When websites first became a thing, every company needed a website. And in the mobile era, as apps became all the rage, everyone needed an app. But for a long time, very few companies had great app developers. To fill this void, we saw an explosion of mobile app development service businesses and agencies emerge. I suspect that in the bot paradigm, we will similarly see a number of bot companies supporting the big brand move to a messaging and chat interface via bots.
These companies will look innovative at first blush as they will be technology startups and will be facilitating big brands as they move to new interaction paradigms. But a large majority of them will end up as tech-enabled agency businesses not as venture-scale platforms. If you are building a bot-based business today in service of brands or clients as your customer, ask yourself how the business you are building can scale via software and self-service client onboarding rather than scaling via sales and account management.
I’m not talking about Skynet here. Rather, what will good bots actually be good at? Where will they make life better? Let’s look to past paradigms for a clue. If you look at the iTunes top 20 free mobile apps on any given day, usually around half of them are simply mobile extensions of multi-platform services (Spotify, Google Maps, Facebook, YouTube, etc). For these apps, mobile is a delivery channel rather than the defining characteristic of the business. And of the remaining other half of apps in the top 20, a good chunk of them are games. Indeed, games are the killer app on mobile.
So what will be the killer app for the bot paradigm? The killer bot? My bet is on the emergence of two large categories, (1) conversational commerce, and (2) habit behaviors.
Bots will win in commerce if the interaction is faster than it is in a mobile app. When you just want to order a sandwich from Uber Eats, it’s a pain to have to unlock your phone, find the app, open it, wait for it to load, search for what you want, and hit order. And it’s amazing that we’ve gotten to the point where we are this lazy, but it’s true. But if you could just send a quick message to Uber via Slack or FB Messenger asking for a sandwich, you could have it ordered in less than three quick typed responses.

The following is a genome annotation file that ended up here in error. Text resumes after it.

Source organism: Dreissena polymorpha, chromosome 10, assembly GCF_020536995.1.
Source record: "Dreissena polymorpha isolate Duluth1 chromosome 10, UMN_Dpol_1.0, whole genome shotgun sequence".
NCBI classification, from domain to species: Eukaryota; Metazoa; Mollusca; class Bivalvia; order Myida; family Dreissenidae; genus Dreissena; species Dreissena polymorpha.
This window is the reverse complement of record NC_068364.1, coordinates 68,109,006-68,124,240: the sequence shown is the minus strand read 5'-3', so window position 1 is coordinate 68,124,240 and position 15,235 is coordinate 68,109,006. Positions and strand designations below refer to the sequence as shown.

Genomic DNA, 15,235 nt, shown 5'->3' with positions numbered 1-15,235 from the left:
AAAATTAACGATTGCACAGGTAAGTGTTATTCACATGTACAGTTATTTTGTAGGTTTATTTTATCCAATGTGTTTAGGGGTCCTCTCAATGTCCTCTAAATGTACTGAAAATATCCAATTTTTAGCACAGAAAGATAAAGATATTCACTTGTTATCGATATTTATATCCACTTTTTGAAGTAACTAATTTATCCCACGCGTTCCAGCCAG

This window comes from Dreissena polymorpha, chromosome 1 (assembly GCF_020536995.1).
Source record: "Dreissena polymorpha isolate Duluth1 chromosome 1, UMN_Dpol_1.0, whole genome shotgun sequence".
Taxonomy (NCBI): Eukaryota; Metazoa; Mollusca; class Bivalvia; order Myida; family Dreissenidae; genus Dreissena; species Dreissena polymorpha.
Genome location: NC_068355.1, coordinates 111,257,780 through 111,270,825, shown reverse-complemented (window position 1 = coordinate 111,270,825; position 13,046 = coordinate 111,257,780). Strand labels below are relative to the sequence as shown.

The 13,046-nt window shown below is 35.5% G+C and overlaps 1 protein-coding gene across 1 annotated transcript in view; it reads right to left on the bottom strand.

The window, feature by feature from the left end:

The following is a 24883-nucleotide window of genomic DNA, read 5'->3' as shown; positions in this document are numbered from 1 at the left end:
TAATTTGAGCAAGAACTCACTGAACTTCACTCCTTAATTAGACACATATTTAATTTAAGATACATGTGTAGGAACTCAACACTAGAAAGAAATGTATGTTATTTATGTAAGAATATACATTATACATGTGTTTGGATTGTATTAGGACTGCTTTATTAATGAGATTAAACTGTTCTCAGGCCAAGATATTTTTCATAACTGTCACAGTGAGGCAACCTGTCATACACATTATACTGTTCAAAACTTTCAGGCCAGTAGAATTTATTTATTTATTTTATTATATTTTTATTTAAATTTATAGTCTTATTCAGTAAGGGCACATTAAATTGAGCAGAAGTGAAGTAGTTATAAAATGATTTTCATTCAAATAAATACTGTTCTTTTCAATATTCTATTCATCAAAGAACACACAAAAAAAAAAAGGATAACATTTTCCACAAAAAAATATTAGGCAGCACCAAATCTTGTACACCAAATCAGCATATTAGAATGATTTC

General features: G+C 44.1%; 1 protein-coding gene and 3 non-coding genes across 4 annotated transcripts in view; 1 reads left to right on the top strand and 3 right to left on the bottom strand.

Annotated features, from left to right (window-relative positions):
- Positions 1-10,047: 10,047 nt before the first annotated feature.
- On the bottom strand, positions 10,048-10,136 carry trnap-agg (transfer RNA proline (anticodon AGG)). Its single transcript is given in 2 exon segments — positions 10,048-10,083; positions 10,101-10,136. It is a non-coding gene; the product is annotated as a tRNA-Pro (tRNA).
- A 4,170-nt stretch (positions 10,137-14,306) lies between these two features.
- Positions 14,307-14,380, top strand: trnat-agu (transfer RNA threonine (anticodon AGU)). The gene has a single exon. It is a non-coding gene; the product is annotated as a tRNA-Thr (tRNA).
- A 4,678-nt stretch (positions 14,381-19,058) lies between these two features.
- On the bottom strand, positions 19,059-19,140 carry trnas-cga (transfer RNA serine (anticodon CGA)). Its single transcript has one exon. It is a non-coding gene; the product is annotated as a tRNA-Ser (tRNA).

Commerce bots will be a bit hit for transactional interactions where you already generally know what you want to order (e..g, Amazon, Uber, Instacart). We’ll also see an explosion of new bot-based stores that push product to you via messaging and engage with you like a person. Curation is looking like a key feature for this category of conversational commerce bots. We’re already seeing cool stuff here like The Edit and Stefan’s Head (Techstars ‘15).
Habit bots will solve the need to give you an info hit for that thing that is your daily (or hourly, or minutely!) obsession, whatever it is. “What’s the score of the Jayhawks game?” “How’s Facebook stock doing?” “Do I have any Twitter mentions?” “What’s my checking account balance?” A bot can answer questions like these for your much faster than a mobile app can. And it can allow you to take action, e.g., “buy 5 more shares of Facebook stock please”.
As a wildcard, I’m personally fascinated to see what happens in the content space with bots. Is the No UI world a good place to publish and consume content in an interactive, messaging-based fashion? Innovative companies like Purple and imperson (Techstars ’15) are pushing the envelope here and beginning to make a believer out of me.
In summary, I was disappointed that the theme emerging from F8 was “bots” rather than some of the grander vision that Facebook shared, but I understand the reason for it. There is an explosion of new innovation coming in this space, and the No UI trend is a real one. App fatigue is real. Zuckerberg is right that we don’t want or need to have an app installed for every interaction with every service. Snapchat has helped us value impermanence, and we’re about to enter a world where it is not just the content that we each create that can be ephemeral but instead the very nature of our interactions with the internet.
This has profound implications for customer acquisition and retention for businesses, but for consumers it should hopefully be a great thing. So here’s to ephemerality, here’s to No UI, and here’s to seeing what the entrepreneurial world can do with it. Go bots!
Originally posted on Medium.